From Frontier Fields: “Meet the Frontier Fields: Abell S1063”

Frontier Fields

March 5, 2014
Dr. Brandon Lawton

As observed by NASA’s Chandra X-ray Observatory, the Abell S1063 galaxy cluster is incredibly bright in high-energy X-ray light1. When neighboring galaxies or clusters of galaxies merge due to gravity, the infalling gases collide. The resulting shock heats the gas, which then emits high-energy X-ray light. The Abell S1063 galaxy cluster’s X-ray brightness is one of the clues that suggests we may actually be observing a major event involving the merging of multiple galaxy clusters.

NASA ChandraTelescope

Abell S1063

The Abell catalogue of galaxy clusters was first compiled by astronomer George O. Abell in 1958, with over 2,700 galaxy clusters observable from the Northern Hemisphere. The Abell catalogue was updated in 1989 with galaxy clusters from the Southern Hemisphere.

abell s1063 a
The locations of Hubble’s observations of the Abell S1063 galaxy cluster (right) and the adjacent parallel field (left) are plotted over a Digitized Sky Survey (DSS) image. The blue boxes outline the regions of Hubble’s visible-light observations, and the red boxes indicate areas of Hubble’s infrared-light observations. A scale bar in the lower left corner of the image indicates the size of the image on the sky. The scale bar corresponds to approximately 1/30th the apparent width of the full moon as seen from Earth. Astronomers refer to this unit of measurement as one arcminute, denoted as 1′.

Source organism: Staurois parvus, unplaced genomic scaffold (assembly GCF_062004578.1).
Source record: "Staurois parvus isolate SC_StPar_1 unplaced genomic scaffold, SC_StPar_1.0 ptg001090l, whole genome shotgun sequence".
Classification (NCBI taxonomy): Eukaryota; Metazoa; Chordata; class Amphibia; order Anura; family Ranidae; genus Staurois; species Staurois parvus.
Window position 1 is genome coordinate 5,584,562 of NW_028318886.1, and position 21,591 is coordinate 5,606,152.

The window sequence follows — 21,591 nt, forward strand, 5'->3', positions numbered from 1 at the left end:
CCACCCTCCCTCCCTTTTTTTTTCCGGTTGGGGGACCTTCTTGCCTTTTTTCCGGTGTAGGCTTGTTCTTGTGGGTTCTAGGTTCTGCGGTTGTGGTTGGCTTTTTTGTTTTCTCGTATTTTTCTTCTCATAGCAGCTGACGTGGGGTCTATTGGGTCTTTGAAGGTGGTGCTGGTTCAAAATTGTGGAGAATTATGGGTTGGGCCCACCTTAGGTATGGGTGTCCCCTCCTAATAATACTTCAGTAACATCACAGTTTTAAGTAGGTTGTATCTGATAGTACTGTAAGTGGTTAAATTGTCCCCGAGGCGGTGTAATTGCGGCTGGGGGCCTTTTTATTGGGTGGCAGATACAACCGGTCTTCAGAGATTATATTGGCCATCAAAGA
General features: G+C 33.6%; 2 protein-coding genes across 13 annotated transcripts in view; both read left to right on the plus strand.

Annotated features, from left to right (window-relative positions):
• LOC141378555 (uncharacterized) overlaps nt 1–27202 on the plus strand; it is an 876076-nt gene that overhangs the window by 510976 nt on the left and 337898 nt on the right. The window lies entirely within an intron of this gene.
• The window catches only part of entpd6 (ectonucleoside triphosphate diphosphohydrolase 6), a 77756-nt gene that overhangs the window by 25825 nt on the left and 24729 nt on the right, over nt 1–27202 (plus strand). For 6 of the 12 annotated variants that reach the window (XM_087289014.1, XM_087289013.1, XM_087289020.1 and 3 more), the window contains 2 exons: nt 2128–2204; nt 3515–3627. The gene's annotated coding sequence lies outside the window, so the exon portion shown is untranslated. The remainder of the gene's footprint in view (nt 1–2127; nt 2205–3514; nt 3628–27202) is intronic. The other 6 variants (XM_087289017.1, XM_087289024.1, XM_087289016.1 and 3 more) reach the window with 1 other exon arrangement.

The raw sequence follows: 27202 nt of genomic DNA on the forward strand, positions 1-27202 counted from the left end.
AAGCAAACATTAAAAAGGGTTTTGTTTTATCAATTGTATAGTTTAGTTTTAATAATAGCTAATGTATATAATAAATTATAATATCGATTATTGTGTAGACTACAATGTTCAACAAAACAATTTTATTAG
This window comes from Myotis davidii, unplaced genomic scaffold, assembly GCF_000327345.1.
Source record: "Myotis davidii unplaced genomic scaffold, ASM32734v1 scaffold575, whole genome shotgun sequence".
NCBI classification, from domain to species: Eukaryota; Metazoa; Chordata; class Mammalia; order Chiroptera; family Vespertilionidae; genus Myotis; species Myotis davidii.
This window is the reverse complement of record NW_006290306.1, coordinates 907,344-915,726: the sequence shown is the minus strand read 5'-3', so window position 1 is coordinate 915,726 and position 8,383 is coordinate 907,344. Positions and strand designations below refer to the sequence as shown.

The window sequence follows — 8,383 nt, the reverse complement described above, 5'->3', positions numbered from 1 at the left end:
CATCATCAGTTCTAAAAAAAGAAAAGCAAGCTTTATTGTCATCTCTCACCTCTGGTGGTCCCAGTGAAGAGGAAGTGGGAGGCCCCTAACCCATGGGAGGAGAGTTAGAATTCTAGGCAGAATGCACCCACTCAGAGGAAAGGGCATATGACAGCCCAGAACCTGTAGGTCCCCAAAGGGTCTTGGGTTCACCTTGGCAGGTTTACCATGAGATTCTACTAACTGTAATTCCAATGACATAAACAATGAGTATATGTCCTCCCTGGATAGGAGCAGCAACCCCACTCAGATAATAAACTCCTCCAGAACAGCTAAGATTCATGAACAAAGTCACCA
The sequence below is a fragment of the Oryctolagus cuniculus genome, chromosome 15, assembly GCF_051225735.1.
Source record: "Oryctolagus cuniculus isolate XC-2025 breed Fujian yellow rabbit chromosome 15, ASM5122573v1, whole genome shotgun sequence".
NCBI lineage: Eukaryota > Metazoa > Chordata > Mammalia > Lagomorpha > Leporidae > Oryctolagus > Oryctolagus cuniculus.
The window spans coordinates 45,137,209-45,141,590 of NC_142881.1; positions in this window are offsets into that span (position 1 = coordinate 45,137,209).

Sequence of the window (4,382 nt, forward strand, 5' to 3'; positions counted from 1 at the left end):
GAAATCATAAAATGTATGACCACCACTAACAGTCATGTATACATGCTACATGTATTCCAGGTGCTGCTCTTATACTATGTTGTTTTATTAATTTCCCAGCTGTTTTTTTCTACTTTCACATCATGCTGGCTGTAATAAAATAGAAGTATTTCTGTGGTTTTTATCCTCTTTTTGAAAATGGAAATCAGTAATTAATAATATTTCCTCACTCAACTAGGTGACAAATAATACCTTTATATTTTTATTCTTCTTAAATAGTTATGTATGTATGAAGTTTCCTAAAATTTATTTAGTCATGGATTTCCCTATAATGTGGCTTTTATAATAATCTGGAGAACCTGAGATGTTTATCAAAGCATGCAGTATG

Credit: Digitized Sky Survey (STScI/NASA) and Z. Levay (STScI).

See the full article here.

Frontier Fields draws on the power of massive clusters of galaxies to unleash the full potential of the Hubble Space Telescope. The gravity of these clusters warps and magnifies the faint light of the distant galaxies behind them. Hubble captures the boosted light, revealing the farthest galaxies humanity has ever encountered, and giving us a glimpse of the cosmos to be unveiled by the James Webb Space Telescope.

NASA Hubble Telescope

NASA James Webb Telescope

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